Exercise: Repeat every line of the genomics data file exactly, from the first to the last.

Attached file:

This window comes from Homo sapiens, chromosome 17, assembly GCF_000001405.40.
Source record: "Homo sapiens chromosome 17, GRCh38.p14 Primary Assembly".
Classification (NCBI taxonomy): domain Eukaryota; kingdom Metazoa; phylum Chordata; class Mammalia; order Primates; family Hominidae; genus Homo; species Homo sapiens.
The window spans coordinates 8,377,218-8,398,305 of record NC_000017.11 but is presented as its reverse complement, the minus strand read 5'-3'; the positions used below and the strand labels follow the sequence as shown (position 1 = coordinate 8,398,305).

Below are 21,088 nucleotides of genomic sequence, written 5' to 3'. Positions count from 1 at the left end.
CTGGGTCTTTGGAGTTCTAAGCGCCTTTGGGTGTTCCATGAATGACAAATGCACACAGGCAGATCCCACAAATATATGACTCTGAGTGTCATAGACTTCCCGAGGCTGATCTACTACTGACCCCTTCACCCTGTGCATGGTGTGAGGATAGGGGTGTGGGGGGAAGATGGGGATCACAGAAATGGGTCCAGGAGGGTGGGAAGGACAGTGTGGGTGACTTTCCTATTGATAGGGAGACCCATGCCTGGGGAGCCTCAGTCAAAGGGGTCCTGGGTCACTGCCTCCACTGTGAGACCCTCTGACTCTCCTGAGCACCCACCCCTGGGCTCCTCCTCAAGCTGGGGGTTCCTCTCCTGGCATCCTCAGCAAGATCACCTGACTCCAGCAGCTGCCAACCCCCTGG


This window comes from Homo sapiens, chromosome 17, assembly GCF_000001405.40.
Source record: "Homo sapiens chromosome 17, GRCh38.p14 Primary Assembly".
Classification (NCBI taxonomy): domain Eukaryota; kingdom Metazoa; phylum Chordata; class Mammalia; order Primates; family Hominidae; genus Homo; species Homo sapiens.
The window spans coordinates 8,377,218-8,398,305 of record NC_000017.11 but is presented as its reverse complement, the minus strand read 5'-3'; the positions used below and the strand labels follow the sequence as shown (position 1 = coordinate 8,398,305).

Below are 21,088 nucleotides of genomic sequence, written 5' to 3'. Positions count from 1 at the left end.
CTGGGTCTTTGGAGTTCTAAGCGCCTTTGGGTGTTCCATGAATGACAAATGCACACAGGCAGATCCCACAAATATATGACTCTGAGTGTCATAGACTTCCCGAGGCTGATCTACTACTGACCCCTTCACCCTGTGCATGGTGTGAGGATAGGGGTGTGGGGGGAAGATGGGGATCACAGAAATGGGTCCAGGAGGGTGGGAAGGACAGTGTGGGTGACTTTCCTATTGATAGGGAGACCCATGCCTGGGGAGCCTCAGTCAAAGGGGTCCTGGGTCACTGCCTCCACTGTGAGACCCTCTGACTCTCCTGAGCACCCACCCCTGGGCTCCTCCTCAAGCTGGGGGTTCCTCTCCTGGCATCCTCAGCAAGATCACCTGACTCCAGCAGCTGCCAACCCCCTGG